Timely turkey tips for the holidays
Published 12:15 am Saturday, November 22, 2008
There is always a debate around Thanksgiving as to what it takes to make the best moist turkey. I have read two different articles on that subject in two different magazines and decided I would try one of these techniques this Thanksgiving. My turkey is always a little dry, so I found these articles timely for me.
The November issue of Saveur Magazine had an article on New Orleans and their Thanksgiving traditions. Now anything about New Orleans makes me happy so I read on.
Of interest was how Leah Chase prepared her roasted turkey. Chase is a New Orleans culinary icon and co-owner, with her husband, Edgar “Dooky” Chase II, of the 67-year old Dooky Chase restaurant in the Tremé neighborhood. Her secret for the tender turkey is to seal the bird in an oversized packet of aluminum foil, which locks in the moisture. Here is her recipe for roasted turkey.
Leah Chase’s Roasted Turkey
Heat the oven to 350 degrees. Rinse a 12-lb. turkey under cold water and pat dry with paper towels. Season cavity and skin of turkey generously with kosher salt and freshly ground black pepper to taste. Stuff cavity with 1 roughly chopped onion and 3 roughly chopped ribs of celery.
Tie legs together with kitchen twine, tuck wings under body, and place turkey on top of an 18” x 26” sheet of heavy-duty aluminum foil. Top with another sheet of foil of equal size. Crimp and seal edges tightly to form a packet. Transfer sealed turkey to a large roasting pan fitted with a rack and roast for 2 ½ hours. Meanwhile, melt 8 tbsp. unsalted butter in a 1-quart saucepan along with 1 tsp. dried thyme, 1 tsp. rubbed sage, and 4 crumbled dried bay leaves. Remove top sheet of foil from turkey and raise oven temperature to 500 degrees; cook, basting with herb butter every 5 minutes, until browned and an instant-read thermometer inserted into a thigh (without touching bone) reads 165°-170°, about 30 minutes more. Let rest for a last 20 minutes before carving. Serves 8.
The November issue of Bon Appétit had their version for tender turkey. Their motto for this year is “salt it, don’t brine it.” It is simple really, just salt the turkey, cover it, then stick it in the fridge. Overnight the salt draws the moisture from the interior of the bird to the surface, where it combines with the salt and other seasonings. Eventually, that flavorful salted liquid is reabsorbed by the meat, seasoning it throughout.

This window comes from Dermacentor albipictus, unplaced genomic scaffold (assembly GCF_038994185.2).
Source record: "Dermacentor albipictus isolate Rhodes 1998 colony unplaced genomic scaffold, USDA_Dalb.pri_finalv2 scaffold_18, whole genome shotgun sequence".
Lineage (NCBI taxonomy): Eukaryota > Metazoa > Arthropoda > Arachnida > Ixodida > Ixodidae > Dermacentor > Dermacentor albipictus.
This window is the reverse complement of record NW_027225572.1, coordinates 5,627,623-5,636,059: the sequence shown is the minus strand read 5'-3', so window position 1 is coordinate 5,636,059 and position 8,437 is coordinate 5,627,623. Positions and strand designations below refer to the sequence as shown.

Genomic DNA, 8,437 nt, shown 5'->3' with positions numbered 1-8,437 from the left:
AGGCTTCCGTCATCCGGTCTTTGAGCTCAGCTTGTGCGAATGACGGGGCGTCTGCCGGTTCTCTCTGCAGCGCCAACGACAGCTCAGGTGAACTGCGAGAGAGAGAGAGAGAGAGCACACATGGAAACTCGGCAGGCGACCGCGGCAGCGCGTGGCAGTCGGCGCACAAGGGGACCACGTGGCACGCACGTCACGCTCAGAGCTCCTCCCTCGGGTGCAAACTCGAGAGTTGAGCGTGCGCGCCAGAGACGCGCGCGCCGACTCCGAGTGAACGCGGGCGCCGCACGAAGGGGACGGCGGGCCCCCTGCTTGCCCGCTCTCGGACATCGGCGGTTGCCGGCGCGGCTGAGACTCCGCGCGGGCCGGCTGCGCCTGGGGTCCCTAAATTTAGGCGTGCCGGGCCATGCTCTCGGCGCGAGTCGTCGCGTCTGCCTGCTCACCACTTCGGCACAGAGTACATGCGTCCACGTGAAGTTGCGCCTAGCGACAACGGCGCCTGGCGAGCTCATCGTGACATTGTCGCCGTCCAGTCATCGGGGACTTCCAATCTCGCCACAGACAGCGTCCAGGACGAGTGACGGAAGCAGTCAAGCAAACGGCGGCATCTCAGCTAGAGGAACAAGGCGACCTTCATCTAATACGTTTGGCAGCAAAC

Salted Roast Turkey With Herbs and
½ cup plus1 tablespoon coarse kosher salt
1 ½ teaspoons dried rosemary
1 ½ teaspoons dried rubbed sage
1 ½ teaspoons dried thyme
1 teaspoon black peppercorns, crushed
3 small bay leaves, coarse torn
1 teaspoon finely grated lemon peel
1 14-16 pound turkey (neck, heart, and gizzard reserved)
1 large onion, chopped
1 large stalk celery, chopped
1 whole lemon, chopped with peel
1 teaspoon dried rosemary
1 teaspoon dried thyme
½ cup (1 stick) unsalted butter, room temperature
2 cups (or more) chicken stock
3 ½ cup chicken stock
2/3 cups chopped shallots
½ cup all purpose flour
½ cup dry white wine
2 tablespoons Dijon mustard
2 teaspoons chopped fresh rosemary
Herbed Salt: Rub first 6 ingredients in small bowl to crush herbs finely. Do ahead: can be made 1 week ahead. Cover; store at room temperature. Stir in peel before using.
Turkey: Rinse turkey inside and out (do not pat dry). Pull any fat pads from main cavity and neck cavity of turkey; wrap, chill and reserve fat for roasting. Place turkey in roasting bag; sprinkle inside and out with herbed salt. Close bag; place on baking sheet; refrigerate for 18-24 hours.
Set rack in lowest position in oven and preheat to 325°F. Rinse turkey inside and out; pat very dry. Stir chopped onion and next five ingredients in small bowl. Divide onion mixture between main and neck cavities. Fold neck skin under and secure with skewer. Tuck wing tips under. Tie legs together loosely. Place turkey on rack set in large roasting pan. Spread butter all over turkey. Place reserved fat pads, neck, heart, and gizzard in pan; pour in 2 cups chicken stock.
Roast turkey 45 minutes. Baste with pan juices. Continue to roast until thermometer inserted into thickest part of thigh resisters 165°-170° F, basting every 4-5 minutes, adding stock or water to pan if dry, and tenting loosely with foil if browning too quickly, 3-3 ½ hours longer. Transfer turkey to platter; tent very loosely with foil and let rest 30-45 minutes. Reserve roasting pan with juices for gravy.
Gravy: Remove turkey neck, heart and gizzard from roasting pan. Pull meat off neck, chop neck meat, heart, and gizzard and reserve for gravy, if desired. Pour pan juices into 8-cup measuring cup. Spoon off fat from surface, reserving ½ cup fat. Add enough stock to degreased pan juices to measure 5 ½ cups total.
Place roasting pan over 2 burners on medium heat. Add ½ cup reserved fat and shallots; sauté 1 minute. Whisk in flour. Cook until roux is light brown, whisking constantly, about 2 minutes. Whisk in wine, stock mixture, mustard, and fresh rosemary. Bring to boil, whisking to blend. Boil until gravy coats spoon, about 3 minutes. Add neck, heart, and gizzard, if desired. Season with salt and pepper. Serve turkey with gravy. Serves 8-12.
Let me know if you tried one of these recipes. Have a Happy Thanksgiving.